JSU Newswire
Jacksonville, Alabama

On the Brink Conference Features Southern Writers

Jamie M. Eubanks
JSU News Bureau

JACKSONVILLE -- January 16, 2002 -- "House Parties, Family Reunions and Dinner on the Ground"--these are all well-known southern traditions. But they are also the theme of On the Brink 2002, Jacksonville State University's Eight Annual Conference of Emerging Southern Writers.

On the Brink features great southern writers who have experienced and write about these southern traditions. These writers work in genres ranging from children's literature, personal memoir, history, travel narrative, adventure and romance novel.

Authors who will attend On the Brink and read from their work include:

  • Marlin Barton, of Montgomery, who wrote The Dry Well, a collection of short stories set in fictional Alabama communities. Barton serves as the assistant director of Writing Our Stories. This program allows juvenile offenders to tell their tales.

  • Divining Rod is Michael Knight's first novel. But the explosive beginning proves he is no amateur. He, too, is an Alabama native, but currently serves as assistant professor of English at the University of Tennessee at Knoxville. Knight has also been published in GQ, Esquire and The New Yorker.

  • Jeanie Thompson, a native of Decatur, Alabama, founded the Black Warrior Review while a student at the University of Alabama. She has taught at the University of New Orleans and the Center for the Creative Arts. Witness, a collection of her poems, received a Benjamin Franklin Award. At On the Brink, she will read from her latest collection of poems, White for Harvest.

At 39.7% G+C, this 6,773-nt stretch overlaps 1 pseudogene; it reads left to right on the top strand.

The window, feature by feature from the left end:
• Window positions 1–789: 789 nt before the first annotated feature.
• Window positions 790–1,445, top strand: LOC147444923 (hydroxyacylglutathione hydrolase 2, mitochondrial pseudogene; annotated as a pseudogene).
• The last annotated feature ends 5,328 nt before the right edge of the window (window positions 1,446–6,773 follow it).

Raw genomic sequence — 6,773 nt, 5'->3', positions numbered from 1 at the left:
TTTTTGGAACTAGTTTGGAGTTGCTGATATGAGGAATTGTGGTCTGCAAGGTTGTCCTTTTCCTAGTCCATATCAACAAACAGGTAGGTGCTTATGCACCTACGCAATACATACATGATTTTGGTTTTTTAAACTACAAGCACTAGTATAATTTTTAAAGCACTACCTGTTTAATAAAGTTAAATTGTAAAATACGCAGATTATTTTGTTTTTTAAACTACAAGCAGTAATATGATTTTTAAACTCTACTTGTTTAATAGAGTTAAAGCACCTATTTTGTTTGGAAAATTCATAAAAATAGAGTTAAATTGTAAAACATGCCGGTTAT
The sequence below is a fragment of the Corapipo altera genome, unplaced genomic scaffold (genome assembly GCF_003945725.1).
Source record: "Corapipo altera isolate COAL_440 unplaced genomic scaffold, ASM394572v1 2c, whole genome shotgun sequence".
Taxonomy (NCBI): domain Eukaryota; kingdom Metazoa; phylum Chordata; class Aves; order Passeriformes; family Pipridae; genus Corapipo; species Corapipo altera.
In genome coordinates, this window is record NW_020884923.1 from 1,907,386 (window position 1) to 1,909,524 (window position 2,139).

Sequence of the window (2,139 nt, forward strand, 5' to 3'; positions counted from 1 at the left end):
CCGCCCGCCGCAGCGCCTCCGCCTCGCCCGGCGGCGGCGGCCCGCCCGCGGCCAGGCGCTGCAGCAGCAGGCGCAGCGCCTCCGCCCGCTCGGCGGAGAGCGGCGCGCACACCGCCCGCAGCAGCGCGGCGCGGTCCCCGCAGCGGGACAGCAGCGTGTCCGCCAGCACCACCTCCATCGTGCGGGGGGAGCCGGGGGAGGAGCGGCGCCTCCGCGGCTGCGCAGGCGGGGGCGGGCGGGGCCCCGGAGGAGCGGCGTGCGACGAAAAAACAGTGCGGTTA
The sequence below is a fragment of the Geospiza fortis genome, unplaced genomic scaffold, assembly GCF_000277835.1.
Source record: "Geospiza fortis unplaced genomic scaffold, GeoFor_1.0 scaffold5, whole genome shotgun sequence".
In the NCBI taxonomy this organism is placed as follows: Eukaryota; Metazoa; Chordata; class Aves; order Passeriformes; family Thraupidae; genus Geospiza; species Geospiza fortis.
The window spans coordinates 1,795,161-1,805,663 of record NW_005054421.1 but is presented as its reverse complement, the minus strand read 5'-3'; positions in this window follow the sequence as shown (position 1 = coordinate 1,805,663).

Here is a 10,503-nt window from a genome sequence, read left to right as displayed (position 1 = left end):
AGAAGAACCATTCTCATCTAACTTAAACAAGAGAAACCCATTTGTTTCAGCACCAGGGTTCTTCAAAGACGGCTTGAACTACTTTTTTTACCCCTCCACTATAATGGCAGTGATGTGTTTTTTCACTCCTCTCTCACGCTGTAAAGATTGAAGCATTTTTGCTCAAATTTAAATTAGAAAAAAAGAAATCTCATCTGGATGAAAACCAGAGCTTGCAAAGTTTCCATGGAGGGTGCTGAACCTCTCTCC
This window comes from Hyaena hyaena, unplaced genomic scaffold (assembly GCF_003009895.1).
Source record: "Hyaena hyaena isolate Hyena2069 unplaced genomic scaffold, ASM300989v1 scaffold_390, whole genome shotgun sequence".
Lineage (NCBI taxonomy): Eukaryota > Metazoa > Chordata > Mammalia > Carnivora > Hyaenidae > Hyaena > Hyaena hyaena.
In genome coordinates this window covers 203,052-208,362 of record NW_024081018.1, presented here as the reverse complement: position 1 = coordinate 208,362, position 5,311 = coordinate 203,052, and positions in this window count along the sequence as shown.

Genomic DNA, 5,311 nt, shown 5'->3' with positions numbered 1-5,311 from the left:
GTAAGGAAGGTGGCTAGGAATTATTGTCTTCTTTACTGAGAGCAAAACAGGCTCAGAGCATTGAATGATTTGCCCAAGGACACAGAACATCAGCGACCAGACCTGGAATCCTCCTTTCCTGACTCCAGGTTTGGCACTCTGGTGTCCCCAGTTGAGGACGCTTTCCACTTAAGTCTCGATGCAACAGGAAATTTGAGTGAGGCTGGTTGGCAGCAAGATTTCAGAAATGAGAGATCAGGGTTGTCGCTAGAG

• Trouble No More--Stories by Anthony Grooms won the Lillian Smith Award from the Southern Regional Council. Grooms is an associate professor of creative writing at Kennesaw State University in Georgia. This Atlanta author sheds light on the South and civil rights in this collection of short stories. One of Grooms' characters struggles with the idea of working and raising a family in a white-run society: "God gave white folks everything. Money, cars, good hair."

  • Howard Bahr's, The Year of Jubilo, was named the New York Times' Notable Book. It tells about the year immediately following the end of the Civil War, before reconstruction has really had a chance to settle in. It tells of a time when things weren't as they seemed. Bahr, a Meridian, Mississippi native, is known for his use of the English language.

  • Self-proclaimed "Southernized Yankee," Ellen Edwards Kennedy still writes about the South. Born in Alabama, this writer traveled all across the country. She and her husband currently reside in North Carolina. Her novel, Irregardless of Murder, tells of a teacher who finds herself in an educator's worst nightmare. She discovers a dead student.

  • Shanghi, Alabama native Carroll Dale Short has worn many hats, including teacher, newspaper editor, layout design, radio DJ and corporate communications consultant. He became Redbook's first ever winner of the National Young Writer Award. He is the author of seven books and currently lives in Birmingham, where he is working on a new novel. He will read from The Shining Path.

  • Music of Falling Water by Julie Oliver is the southern tale of mystery, death and life that revolves around a water wheel. Oliver, who lives in Montgomery, wrote Goodbye to the Buttermilk Sky and Seventeen Times as High as the Moon. Two of her stage plays, Strings and Many Winters, Many Moons, have been performed by local theatres.

The conference will be February 9, 2002, on the 11th floor of the Houston Cole Library at JSU. Please pre-register by February 1, 2002. Registration fee is $40.00, $15.00 for full-time students.

You may mail a check to:

Gena Christopher
ATTN: Department of English
Jacksonville State University
700 Pelham Rd. North
Jacksonville, AL 36265-1602

For further information, contact Gena Christopher at 256-782-5856 or genac@jsu.edu


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